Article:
Accounting vs Auditing: How Are They Different?
Accounting vs Auditing….which one? Whilst both accountants and auditors work closely with a business’s financial information, their roles are fundamentally different. In simple terms, accounting is the process of recording financial transactions and preparing financial information, whereas auditing is the process of reviewing and assessing financial information to make sure it is prepared correctly and fairly.
In this article, we will explore the distinctions between the two processes, giving employers insight into both areas and highlighting the importance of both accounting and auditing for a business and its key stakeholders.
What is accounting?
Accounting encompasses the management of every aspect of a business’s finances. This ranges from the processing of day-to-day transactions including sales and purchases, the preparation of financial reports and statements, and the formation of forecasts and budgets. Accountants are therefore a vital part of a company’s management system because the information they produce supports businesses to make important decisions, such as:
- whether to cut spending due to a low turnover forecast
- how to fund planned business growth
- whether the company starts selling another product.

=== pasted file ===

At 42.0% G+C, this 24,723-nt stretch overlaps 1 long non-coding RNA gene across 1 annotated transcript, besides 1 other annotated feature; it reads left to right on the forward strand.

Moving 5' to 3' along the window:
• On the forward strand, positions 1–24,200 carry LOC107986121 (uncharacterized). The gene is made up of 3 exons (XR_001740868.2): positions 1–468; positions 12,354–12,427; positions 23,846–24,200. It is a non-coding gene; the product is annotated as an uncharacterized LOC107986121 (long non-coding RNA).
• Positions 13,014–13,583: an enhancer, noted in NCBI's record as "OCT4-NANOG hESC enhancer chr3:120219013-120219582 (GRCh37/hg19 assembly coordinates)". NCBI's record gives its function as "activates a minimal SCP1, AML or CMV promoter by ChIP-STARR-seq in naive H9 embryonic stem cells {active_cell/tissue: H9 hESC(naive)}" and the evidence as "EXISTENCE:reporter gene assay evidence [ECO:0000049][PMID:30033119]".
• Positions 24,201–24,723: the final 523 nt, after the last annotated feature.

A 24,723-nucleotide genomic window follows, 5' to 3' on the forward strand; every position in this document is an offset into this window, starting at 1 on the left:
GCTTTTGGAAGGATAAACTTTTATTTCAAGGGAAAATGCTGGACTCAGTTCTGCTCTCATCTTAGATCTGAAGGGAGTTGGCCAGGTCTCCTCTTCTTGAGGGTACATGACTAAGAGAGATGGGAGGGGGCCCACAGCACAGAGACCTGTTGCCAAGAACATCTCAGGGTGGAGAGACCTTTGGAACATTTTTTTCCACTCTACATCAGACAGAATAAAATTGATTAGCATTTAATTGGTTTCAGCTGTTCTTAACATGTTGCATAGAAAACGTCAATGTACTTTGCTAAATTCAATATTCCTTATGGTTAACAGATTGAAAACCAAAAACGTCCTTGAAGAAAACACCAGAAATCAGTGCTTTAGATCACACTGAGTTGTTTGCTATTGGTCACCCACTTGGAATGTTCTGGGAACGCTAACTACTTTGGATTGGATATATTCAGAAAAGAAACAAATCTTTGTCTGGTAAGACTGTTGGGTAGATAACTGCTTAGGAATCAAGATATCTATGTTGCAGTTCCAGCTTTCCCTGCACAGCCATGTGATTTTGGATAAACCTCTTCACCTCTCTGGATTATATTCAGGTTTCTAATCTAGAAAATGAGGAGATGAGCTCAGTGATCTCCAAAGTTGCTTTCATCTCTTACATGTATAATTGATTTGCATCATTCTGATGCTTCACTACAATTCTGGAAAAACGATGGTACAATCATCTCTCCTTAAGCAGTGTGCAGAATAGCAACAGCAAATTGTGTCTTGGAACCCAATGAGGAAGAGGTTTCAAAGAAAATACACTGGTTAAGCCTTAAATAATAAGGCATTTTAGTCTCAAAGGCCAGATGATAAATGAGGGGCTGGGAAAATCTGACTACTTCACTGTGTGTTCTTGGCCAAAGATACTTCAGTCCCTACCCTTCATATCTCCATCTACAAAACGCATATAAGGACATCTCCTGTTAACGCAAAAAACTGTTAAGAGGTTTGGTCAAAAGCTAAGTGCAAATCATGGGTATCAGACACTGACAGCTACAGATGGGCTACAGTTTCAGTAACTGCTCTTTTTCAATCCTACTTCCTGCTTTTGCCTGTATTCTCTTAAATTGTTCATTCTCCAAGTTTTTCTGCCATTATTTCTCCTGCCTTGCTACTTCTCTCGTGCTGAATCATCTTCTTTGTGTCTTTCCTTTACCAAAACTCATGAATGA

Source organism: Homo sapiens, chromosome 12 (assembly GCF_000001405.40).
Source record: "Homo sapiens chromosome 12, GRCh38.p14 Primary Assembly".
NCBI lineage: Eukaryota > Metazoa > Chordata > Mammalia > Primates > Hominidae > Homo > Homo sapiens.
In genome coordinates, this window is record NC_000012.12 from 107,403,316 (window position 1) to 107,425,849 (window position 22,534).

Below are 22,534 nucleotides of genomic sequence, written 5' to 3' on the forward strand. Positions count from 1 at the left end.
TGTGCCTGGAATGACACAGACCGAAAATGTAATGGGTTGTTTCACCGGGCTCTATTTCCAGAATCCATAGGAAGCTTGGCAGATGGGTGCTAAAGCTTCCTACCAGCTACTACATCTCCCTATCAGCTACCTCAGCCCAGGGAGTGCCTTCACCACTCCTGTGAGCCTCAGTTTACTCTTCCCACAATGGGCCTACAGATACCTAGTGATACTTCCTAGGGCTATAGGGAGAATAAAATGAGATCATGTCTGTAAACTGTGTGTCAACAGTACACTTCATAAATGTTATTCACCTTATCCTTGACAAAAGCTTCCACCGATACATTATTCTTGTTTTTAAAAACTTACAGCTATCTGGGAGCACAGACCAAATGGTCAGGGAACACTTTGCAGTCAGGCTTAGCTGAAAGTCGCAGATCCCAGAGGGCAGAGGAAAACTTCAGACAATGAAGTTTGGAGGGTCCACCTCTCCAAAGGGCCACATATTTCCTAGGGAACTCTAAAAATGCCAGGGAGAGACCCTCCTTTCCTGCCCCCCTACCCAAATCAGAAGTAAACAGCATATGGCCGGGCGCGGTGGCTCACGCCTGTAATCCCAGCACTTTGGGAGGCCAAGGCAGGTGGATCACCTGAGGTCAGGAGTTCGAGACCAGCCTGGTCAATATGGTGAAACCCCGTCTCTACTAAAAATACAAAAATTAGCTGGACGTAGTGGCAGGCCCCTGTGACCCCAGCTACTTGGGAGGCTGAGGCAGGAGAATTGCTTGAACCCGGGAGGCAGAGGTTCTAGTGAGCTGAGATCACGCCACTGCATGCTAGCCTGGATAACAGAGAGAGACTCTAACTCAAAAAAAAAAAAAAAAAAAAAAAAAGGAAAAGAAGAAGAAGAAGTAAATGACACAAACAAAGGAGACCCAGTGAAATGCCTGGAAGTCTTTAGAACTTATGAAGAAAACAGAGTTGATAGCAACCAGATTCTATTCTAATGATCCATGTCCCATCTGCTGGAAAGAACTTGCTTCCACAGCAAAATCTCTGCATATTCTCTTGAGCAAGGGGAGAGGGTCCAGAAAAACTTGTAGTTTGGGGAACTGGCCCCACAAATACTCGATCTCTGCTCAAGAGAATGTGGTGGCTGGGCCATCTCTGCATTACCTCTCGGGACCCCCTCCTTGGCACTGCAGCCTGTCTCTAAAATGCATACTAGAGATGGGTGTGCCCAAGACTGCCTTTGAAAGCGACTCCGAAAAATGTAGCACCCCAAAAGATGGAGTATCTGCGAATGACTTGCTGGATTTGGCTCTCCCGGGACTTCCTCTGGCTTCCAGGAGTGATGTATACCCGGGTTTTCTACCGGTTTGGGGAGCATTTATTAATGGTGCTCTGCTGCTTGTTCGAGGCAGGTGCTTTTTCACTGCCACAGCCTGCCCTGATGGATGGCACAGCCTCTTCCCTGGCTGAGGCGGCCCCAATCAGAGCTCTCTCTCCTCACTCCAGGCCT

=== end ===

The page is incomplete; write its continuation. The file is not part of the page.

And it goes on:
There is no requirement for accountants to be independent of the company they work for or for them to hold an appropriate qualification, although, of course, many do. To find out more about Perrys accounting services please see accounting page.
What is auditing?
Auditing is the review of the financial information produced by the accountant. The process involves corroborating the figures in the financial information by tracing them to supporting documents, such as third-party invoices and bank statements. This verifies the information and makes sure it is:
- true and fair
- materially correct
- prepared in accordance with relevant legislation.
Auditors must hold a relevant qualification and be a member of a recognised professional body such as the Institute of Chartered Accountants of England and Wales (ICAEW). Auditors must also be independent and objective. As a result, an audit should significantly increase the reliability of financial information, enabling businesses and stakeholders to make decisions with greater confidence. To find out more about our auditing services, please see our statutory audit page.
Mostly small to medium-sized businesses do not require their accounts to be audited. But those that do, or those that choose to have an audit, even though not required to, may feel that an audit gives them greater comfort in the numbers. Therefore together, accounting and auditing play a crucial role in business management and stakeholder decisions.
Here at Perrys we can help with both accounting and auditing. If you need any further help, please contact your local Perrys branch.